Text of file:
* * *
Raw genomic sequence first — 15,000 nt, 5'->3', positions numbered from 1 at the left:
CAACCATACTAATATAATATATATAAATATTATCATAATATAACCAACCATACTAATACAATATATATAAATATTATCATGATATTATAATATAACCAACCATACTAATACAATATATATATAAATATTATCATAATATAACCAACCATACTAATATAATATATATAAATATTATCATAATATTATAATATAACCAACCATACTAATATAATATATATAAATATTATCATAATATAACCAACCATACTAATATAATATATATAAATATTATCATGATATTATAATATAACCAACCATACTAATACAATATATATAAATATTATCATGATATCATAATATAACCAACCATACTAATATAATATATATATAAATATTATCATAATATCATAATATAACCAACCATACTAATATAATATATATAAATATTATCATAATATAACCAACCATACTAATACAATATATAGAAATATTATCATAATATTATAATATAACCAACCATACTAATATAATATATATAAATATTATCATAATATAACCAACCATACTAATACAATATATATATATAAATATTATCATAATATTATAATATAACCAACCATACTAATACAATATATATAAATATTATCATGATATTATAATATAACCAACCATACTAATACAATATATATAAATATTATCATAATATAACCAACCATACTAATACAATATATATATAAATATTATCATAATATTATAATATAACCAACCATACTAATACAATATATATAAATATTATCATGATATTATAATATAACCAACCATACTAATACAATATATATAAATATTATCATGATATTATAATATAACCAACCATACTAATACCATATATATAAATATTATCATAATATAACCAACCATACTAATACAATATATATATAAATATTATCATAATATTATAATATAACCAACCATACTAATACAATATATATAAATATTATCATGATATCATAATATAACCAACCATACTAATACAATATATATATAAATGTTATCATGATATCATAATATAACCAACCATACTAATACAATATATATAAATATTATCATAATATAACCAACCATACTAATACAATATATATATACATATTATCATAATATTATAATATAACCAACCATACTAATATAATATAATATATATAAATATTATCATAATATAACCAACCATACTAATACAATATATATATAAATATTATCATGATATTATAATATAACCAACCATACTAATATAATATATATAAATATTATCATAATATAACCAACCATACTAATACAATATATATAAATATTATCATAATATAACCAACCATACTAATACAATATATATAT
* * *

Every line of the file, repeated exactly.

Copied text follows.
Raw genomic sequence first — 15,000 nt, 5'->3', positions numbered from 1 at the left:
CAACCATACTAATATAATATATATAAATATTATCATAATATAACCAACCATACTAATACAATATATATAAATATTATCATGATATTATAATATAACCAACCATACTAATACAATATATATATAAATATTATCATAATATAACCAACCATACTAATATAATATATATAAATATTATCATAATATTATAATATAACCAACCATACTAATATAATATATATAAATATTATCATAATATAACCAACCATACTAATATAATATATATAAATATTATCATGATATTATAATATAACCAACCATACTAATACAATATATATAAATATTATCATGATATCATAATATAACCAACCATACTAATATAATATATATATAAATATTATCATAATATCATAATATAACCAACCATACTAATATAATATATATAAATATTATCATAATATAACCAACCATACTAATACAATATATAGAAATATTATCATAATATTATAATATAACCAACCATACTAATATAATATATATAAATATTATCATAATATAACCAACCATACTAATACAATATATATATATAAATATTATCATAATATTATAATATAACCAACCATACTAATACAATATATATAAATATTATCATGATATTATAATATAACCAACCATACTAATACAATATATATAAATATTATCATAATATAACCAACCATACTAATACAATATATATATAAATATTATCATAATATTATAATATAACCAACCATACTAATACAATATATATAAATATTATCATGATATTATAATATAACCAACCATACTAATACAATATATATAAATATTATCATGATATTATAATATAACCAACCATACTAATACCATATATATAAATATTATCATAATATAACCAACCATACTAATACAATATATATATAAATATTATCATAATATTATAATATAACCAACCATACTAATACAATATATATAAATATTATCATGATATCATAATATAACCAACCATACTAATACAATATATATATAAATGTTATCATGATATCATAATATAACCAACCATACTAATACAATATATATAAATATTATCATAATATAACCAACCATACTAATACAATATATATATACATATTATCATAATATTATAATATAACCAACCATACTAATATAATATAATATATATAAATATTATCATAATATAACCAACCATACTAATACAATATATATATAAATATTATCATGATATTATAATATAACCAACCATACTAATATAATATATATAAATATTATCATAATATAACCAACCATACTAATACAATATATATAAATATTATCATAATATAACCAACCATACTAATACAATATATATAT